Trend in Disability-Free Life Expectancies in France: Younger, Older, Men or Women, Who Benefitted Most?

Emmanuelle Cambois, INED
Amélie Carrère, Université Paris Dauphine
Jean-Marie Robine, EPHE

Although disability-free life expectancies (DFLE) in France have followed a rather favourable trend over 1990’s, the early 2000’s were characterized by an unexpected expansion of the years lived with activity restrictions; this expansion was concentrated at the end of the working ages. This pattern was more pronounced for women than for men. It was also found that a number of baby-boomer generations in France did not benefit as much as the previous and next generations from the mortality decline. In this paper, we present the 25 year trend in DFLE for France, exploring the trends and patterns across age groups and genders.

Trends in DFLE were assessed using six population surveys. Several dimensions of disability are measured based on the framework of the disablement process: (1) sensory (FL_S); physical (FL_P); and cognitive (FL_C) functional limitations, and (2) long-term global activity limitations (RA_GAL); restriction in elementary activities of daily living (RA_ADL); restriction in instrumental activities of daily living (RA_IADL). Disability-free life expectancies (DFLE) were computed for each category and each available years using Sullivan method. We presented the estimates at age 50 and 65 and partial DFLE in the 50-64 age range.

Trends in various DFLEs in France indicated less favourable trends in the first decade of 2000 than in the 1990’s regarding activity restrictions. After an unexpected expansion of the disability years in the early 2000’s, we observed a new increase in some DFLE in the most recent years, however not as important as the increase in LE. The expansion of disability was therefore prolonged in the early 2010’s, with the exception of cognitive limitations. The gender gap was still large for all disability dimensions especially physical functional limitations and IADL restrictions. We discuss these trends and patterns in the light of possible effect of generations.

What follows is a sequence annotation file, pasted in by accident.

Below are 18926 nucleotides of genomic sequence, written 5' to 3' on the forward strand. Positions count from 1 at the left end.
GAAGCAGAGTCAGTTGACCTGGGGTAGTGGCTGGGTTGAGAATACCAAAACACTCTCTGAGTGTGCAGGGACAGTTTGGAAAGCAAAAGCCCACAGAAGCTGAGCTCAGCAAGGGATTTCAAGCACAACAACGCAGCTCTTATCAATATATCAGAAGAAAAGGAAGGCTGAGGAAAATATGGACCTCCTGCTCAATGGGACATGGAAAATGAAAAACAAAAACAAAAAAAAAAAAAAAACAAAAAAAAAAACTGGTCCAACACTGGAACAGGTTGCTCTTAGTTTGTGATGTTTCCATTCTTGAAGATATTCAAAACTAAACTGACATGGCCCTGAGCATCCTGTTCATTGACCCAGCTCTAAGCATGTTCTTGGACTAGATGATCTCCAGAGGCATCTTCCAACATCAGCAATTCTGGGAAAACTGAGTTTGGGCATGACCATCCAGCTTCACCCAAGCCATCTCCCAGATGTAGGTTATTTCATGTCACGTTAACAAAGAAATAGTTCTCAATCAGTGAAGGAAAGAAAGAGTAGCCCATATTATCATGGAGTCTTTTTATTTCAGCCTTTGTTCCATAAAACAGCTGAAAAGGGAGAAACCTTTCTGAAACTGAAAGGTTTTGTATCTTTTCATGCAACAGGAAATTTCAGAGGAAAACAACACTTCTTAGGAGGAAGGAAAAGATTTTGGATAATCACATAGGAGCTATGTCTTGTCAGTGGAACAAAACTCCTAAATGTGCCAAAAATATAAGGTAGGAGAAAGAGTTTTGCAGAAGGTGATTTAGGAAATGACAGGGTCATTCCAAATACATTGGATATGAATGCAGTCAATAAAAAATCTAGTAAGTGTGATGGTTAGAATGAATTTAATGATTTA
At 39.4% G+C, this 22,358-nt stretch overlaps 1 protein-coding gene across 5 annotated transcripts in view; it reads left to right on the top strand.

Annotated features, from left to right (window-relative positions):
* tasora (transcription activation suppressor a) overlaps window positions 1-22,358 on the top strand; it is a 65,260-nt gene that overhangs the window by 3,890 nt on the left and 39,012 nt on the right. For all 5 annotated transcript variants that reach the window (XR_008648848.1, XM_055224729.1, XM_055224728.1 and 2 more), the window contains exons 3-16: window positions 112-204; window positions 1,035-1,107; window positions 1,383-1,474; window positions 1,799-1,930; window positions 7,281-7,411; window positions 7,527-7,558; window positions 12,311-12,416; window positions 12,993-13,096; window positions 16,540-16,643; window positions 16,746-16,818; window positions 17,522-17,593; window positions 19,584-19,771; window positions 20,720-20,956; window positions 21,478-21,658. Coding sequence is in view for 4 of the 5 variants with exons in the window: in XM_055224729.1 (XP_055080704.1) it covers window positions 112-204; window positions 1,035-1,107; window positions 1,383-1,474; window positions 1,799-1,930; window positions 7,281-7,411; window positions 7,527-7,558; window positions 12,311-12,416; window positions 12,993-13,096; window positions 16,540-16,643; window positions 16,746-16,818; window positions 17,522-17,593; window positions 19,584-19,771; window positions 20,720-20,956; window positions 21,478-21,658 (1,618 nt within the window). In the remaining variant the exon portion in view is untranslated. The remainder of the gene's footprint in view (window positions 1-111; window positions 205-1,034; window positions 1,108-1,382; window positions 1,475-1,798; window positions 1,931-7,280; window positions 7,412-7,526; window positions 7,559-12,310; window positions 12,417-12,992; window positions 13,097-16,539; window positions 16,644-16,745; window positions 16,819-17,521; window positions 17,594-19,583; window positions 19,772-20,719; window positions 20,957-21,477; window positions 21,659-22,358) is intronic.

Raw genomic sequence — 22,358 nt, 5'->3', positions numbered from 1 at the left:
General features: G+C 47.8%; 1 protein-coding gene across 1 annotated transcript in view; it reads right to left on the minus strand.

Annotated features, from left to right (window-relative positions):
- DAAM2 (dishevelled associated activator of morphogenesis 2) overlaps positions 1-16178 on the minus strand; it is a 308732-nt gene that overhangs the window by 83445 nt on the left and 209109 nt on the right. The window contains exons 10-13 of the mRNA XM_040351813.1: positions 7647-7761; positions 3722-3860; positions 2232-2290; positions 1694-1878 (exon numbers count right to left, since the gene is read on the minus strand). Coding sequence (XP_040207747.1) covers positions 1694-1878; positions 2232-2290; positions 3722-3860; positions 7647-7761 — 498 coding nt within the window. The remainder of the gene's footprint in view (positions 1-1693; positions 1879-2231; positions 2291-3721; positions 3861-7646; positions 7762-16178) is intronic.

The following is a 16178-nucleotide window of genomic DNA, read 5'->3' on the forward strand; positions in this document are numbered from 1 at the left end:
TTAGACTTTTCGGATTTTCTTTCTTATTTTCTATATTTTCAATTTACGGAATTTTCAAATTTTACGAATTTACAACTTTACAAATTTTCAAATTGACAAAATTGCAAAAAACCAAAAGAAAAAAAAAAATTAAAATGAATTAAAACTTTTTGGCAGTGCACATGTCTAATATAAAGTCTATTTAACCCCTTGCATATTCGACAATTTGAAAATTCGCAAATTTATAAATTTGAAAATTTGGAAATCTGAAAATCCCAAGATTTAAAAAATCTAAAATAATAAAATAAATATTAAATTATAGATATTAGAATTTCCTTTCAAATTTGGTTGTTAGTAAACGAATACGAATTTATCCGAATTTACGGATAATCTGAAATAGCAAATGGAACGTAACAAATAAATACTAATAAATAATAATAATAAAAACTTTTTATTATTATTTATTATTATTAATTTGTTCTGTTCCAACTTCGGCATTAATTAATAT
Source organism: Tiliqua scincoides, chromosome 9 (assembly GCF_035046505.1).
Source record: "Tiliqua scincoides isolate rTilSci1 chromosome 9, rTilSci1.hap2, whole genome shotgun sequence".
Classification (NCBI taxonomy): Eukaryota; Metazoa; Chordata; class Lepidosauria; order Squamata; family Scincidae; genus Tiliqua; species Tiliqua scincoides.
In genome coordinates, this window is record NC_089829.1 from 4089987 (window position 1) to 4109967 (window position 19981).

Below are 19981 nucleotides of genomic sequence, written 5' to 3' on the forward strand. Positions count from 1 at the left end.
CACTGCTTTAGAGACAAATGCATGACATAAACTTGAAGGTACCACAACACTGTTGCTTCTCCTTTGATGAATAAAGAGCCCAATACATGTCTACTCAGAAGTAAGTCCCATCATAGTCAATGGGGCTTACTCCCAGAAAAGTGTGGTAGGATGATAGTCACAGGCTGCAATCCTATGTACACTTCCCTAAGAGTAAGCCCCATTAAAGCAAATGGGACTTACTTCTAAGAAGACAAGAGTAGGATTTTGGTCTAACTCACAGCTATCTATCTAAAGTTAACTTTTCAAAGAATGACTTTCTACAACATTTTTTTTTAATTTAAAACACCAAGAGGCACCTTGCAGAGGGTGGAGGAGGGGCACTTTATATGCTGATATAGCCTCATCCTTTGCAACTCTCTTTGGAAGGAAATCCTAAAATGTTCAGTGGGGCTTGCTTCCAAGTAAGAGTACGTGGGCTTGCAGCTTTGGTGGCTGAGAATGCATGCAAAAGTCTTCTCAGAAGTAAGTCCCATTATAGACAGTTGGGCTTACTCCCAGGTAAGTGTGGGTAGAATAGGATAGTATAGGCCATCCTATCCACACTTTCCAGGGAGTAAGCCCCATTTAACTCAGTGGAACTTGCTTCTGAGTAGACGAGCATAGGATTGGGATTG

INTRODUCTION

Increasing life expectancy (LE) raises the question at the policy level of the healthy aging and care needs and also of actions for extending participation at older ages; however, social participation requires these extra years to be healthy years. The health gains or loss accompanying the increasing LE determine the quality of life of an increasing part of the population and the future needs for long-term care systems. Three scenarios for future trends in population health and adult life expectancy have dominated the question since the 1980s: expansion of disability, compression of morbidity, and a dynamic equilibrium in trends in frequency and in severity of disability. In this context, disability-free life expectancies (DFLE) have become key indicators for monitoring population health developments alongside with the increasing LE. Since the eighties, population surveys worldwide have provided large scale data to monitor trends in DFLE and researchers have accumulated a great knowledge. However, these researches have demonstrated especially in recent years that there was not a single answer to the question “are we living longer and healthier”? Three concerns emerged: (1) the changing trends in the healthy years according to the disability dimensions and periods of time; (2) the unexpected variation in these trends across age-groups and generations; (3) the puzzling gender differences, with a female advantage in terms of LE but disadvantage in terms of time spent unhealthy and with disability. Based on previous findings for France and new datasets, this paper presents 25-year trends and patterns in French disability-free life expectancies and discusses these three concerns: trends in DFLE according to the disability dimensions, the variations observed across age-groups and gender differences.